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I have the following case:

SortedSet<MyClass> sortedSet = ...;
SortedSet<HeavyToCompare> newSet = ...;
for (MyClass m: sortedSet ){

I want to avoid reordering of the newSet because HeavyToCompare it's very expensive to compare. Rather i want to keep the insertion order (that is the same of the original set). I understand that I can create a simple comparator that always return -1, but this breaks the contract of compareTo. What's the best practice here? I would need something like

SortedSet<K> result = Sets.transformAndKeepOrder(SortedSet<T> from, Function<T, K> function)

UPDATE: I cannot change the SortedSet, it is a requirement

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Couldn't you just use ArrayList instead of second SortedSet? –  partlov Jan 15 '13 at 13:17
Or LinkedHashSet, at the very least. –  Marko Topolnik Jan 15 '13 at 13:17
thanks, but I cannot change the SortedSet, otherwise it would be no problem at all. –  legrass Jan 15 '13 at 15:22
There isn't going to be a solution for your requirements except writing your own wrapper SortedSet implementation. Guava probably wouldn't support this, because there's no way to enforce the guarantee that the resulting SortedSet is in order. –  Louis Wasserman Jan 15 '13 at 19:04
You are right, I ended up doing my own SortedSet –  legrass Jan 16 '13 at 13:56
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3 Answers

You could use a LinkedHashSet, which is a Set that iterates in insertion order:

Set<HeavyToCompare> newSet = new LinkedHashSet<HeavyToCompare>();

However, it is not a SortedSet, but hopefully that is not a requirement.

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Unfortunately it's a requirement, from which my question arises. –  legrass Jan 15 '13 at 15:23
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I would attempt to record the position in the sortedSet the object appears in. You could then compare the positions before calling the heavy compare.

How you achieve that will depend on a lot more of your code.

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You can hardcode a comparison order with Guava's Ordering.explicit. However, this produces a limited SortedSet. Specifically, its comparison methods (headSet, etc.) will work only when their arguments are members of the set. After all, Ordering.explicit only knows how to compare the values that you provide it. More concretely:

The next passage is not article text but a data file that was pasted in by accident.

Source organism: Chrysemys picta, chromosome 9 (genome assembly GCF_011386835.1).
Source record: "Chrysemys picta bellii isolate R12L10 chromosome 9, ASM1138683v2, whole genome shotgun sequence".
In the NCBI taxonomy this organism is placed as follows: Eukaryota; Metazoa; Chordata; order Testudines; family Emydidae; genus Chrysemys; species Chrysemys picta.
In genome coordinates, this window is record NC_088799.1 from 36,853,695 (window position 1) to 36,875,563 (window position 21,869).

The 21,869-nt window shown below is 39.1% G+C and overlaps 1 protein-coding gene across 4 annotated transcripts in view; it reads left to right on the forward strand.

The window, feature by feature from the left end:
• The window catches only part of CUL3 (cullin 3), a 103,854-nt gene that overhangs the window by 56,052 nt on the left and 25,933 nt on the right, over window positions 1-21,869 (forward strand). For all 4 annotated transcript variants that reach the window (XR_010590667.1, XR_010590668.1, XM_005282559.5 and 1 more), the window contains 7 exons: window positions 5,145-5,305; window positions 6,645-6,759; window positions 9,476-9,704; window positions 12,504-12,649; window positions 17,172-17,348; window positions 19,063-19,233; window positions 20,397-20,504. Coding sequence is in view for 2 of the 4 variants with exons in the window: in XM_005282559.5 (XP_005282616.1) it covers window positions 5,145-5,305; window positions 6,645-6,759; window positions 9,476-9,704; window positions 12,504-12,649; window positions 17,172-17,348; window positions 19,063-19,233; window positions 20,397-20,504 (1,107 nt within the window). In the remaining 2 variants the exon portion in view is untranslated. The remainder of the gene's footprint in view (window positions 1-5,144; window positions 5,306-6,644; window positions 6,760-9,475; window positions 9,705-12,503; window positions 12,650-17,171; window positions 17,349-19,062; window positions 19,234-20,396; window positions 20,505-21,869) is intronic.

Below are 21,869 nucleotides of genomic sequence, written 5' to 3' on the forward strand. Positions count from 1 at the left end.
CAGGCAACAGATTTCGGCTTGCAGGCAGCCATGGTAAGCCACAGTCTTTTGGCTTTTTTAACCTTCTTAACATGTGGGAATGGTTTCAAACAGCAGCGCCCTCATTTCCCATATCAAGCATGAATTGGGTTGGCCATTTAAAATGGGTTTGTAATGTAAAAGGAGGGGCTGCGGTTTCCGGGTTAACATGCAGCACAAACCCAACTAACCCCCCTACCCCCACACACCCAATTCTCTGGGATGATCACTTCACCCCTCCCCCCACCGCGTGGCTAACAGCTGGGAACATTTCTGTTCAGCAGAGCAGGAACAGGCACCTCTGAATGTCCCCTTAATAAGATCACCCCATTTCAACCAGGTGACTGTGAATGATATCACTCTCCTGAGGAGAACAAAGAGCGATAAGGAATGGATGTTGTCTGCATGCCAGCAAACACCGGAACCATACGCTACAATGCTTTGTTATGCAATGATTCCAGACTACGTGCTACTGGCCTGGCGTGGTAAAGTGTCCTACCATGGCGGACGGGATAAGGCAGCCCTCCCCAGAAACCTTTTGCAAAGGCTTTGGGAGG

// In the real code, this values list will be computed in your loop:
List<Integer> values = Arrays.asList(2, 4, 6, 8);

Comparator<Integer> comparator = Ordering.explicit(values);
SortedSet<Integer> set = Sets.newTreeSet(comparator);
set.headSet(4); // OK: [2]
set.headSet(5); // exception: "Cannot compare value: 5"
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Thanks for bringing up Ordering.explicit. However, it does not solve my problem as the two Sets are of different type –  legrass Jan 15 '13 at 16:47
RE: different types: You're referring to the input and output sets? That should still be OK: Just change your loop to temporarily insert the output values into a List instead of a SortedSet. Then you have a collection that (a) contains elements of the output type, (b) iterates over the elements in the desired order, and (c) doesn't require any comparisons to create. The only problem is that it's not a SortedSet. But we can fix that. Take the list you created, and pass it to Ordering.explicit. Use the resulting comparator to create a TreeSet into which you can dump the output elements. Done. –  Chris Povirk Jan 17 '13 at 15:58
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